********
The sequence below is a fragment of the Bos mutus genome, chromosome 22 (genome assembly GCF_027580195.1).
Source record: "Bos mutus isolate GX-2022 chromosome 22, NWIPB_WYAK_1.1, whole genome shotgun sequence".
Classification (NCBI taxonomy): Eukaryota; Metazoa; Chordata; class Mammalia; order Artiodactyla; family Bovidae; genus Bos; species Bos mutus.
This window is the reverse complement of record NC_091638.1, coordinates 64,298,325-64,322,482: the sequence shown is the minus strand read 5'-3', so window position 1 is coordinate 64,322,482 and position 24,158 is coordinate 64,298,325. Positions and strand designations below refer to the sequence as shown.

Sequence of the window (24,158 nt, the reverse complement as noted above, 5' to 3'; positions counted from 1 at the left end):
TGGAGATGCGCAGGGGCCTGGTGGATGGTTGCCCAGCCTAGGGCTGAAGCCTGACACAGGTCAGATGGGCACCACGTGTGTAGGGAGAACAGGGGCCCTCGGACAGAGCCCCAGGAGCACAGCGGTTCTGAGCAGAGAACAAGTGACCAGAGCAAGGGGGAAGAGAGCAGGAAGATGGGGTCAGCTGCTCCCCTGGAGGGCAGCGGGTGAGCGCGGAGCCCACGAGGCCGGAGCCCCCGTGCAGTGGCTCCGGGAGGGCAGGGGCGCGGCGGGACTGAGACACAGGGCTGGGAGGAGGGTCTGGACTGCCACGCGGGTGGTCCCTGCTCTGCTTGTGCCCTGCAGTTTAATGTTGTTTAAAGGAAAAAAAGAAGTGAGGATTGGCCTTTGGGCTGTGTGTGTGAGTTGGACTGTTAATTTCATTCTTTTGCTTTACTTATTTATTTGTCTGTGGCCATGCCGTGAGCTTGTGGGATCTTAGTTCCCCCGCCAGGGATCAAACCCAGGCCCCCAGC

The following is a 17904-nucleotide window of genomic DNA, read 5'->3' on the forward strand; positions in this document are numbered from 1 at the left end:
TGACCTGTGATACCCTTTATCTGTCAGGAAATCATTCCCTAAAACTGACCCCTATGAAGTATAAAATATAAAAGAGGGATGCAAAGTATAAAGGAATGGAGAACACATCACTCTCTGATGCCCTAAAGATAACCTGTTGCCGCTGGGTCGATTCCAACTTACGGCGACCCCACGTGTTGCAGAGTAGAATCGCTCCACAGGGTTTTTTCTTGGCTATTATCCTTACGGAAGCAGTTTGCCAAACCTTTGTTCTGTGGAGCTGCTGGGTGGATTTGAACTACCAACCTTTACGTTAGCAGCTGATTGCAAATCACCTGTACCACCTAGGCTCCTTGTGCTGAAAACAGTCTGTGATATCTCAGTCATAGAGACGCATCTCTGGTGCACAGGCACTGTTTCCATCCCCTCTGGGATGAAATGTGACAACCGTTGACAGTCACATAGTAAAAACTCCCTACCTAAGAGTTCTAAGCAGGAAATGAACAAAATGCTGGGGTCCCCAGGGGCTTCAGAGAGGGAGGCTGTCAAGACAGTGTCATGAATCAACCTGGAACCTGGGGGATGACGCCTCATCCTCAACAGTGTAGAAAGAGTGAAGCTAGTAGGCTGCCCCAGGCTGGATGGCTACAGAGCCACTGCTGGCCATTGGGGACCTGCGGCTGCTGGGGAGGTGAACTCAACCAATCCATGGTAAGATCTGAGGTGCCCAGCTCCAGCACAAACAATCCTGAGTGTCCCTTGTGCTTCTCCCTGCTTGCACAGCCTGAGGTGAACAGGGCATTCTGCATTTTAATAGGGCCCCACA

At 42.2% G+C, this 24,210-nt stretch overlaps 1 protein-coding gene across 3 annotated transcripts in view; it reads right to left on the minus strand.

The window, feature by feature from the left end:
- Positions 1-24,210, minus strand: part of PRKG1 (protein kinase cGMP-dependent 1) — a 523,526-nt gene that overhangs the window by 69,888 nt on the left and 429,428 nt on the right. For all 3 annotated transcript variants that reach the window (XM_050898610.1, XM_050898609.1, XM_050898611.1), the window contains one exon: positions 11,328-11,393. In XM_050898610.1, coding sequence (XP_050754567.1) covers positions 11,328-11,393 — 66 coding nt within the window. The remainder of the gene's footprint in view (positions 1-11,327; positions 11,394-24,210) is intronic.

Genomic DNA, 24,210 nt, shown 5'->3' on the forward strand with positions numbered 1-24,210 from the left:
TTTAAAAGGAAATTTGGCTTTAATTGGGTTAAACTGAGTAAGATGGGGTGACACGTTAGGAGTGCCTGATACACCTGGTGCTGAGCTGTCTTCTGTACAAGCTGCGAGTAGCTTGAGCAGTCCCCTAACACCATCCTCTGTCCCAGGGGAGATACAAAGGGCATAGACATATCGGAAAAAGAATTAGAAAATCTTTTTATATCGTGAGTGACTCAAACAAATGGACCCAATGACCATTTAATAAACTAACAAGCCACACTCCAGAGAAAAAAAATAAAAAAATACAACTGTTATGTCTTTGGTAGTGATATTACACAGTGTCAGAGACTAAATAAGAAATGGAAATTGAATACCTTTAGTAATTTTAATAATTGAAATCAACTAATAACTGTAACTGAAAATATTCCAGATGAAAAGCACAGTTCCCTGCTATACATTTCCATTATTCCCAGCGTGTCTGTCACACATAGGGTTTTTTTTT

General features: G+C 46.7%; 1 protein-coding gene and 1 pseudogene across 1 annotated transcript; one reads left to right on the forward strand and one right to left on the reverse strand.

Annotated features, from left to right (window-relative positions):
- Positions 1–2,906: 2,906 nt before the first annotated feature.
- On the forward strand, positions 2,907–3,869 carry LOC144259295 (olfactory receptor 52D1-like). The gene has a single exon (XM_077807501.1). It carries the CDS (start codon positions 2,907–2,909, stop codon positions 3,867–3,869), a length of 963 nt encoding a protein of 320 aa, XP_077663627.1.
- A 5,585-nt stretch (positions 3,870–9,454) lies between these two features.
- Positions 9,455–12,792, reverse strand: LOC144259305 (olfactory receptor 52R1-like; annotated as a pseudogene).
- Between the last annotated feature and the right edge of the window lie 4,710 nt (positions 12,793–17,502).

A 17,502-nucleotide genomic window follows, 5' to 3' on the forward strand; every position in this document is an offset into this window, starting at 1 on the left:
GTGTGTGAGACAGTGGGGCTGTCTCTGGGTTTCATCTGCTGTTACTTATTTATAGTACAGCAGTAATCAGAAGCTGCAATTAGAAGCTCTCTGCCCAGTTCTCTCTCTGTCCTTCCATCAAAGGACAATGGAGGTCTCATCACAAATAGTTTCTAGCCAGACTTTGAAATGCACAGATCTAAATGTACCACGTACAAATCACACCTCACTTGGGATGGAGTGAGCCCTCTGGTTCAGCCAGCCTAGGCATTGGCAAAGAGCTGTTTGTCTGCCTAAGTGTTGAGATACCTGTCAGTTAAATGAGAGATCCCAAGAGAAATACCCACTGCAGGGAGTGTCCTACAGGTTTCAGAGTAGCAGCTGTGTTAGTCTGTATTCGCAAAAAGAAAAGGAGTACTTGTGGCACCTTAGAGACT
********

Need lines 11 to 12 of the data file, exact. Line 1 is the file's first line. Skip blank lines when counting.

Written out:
- Positions 1-24,210, minus strand: part of PRKG1 (protein kinase cGMP-dependent 1) — a 523,526-nt gene that overhangs the window by 69,888 nt on the left and 429,428 nt on the right. For all 3 annotated transcript variants that reach the window (XM_050898610.1, XM_050898609.1, XM_050898611.1), the window contains one exon: positions 11,328-11,393. In XM_050898610.1, coding sequence (XP_050754567.1) covers positions 11,328-11,393 — 66 coding nt within the window. The remainder of the gene's footprint in view (positions 1-11,327; positions 11,394-24,210) is intronic.

Genomic DNA, 24,210 nt, shown 5'->3' on the forward strand with positions numbered 1-24,210 from the left: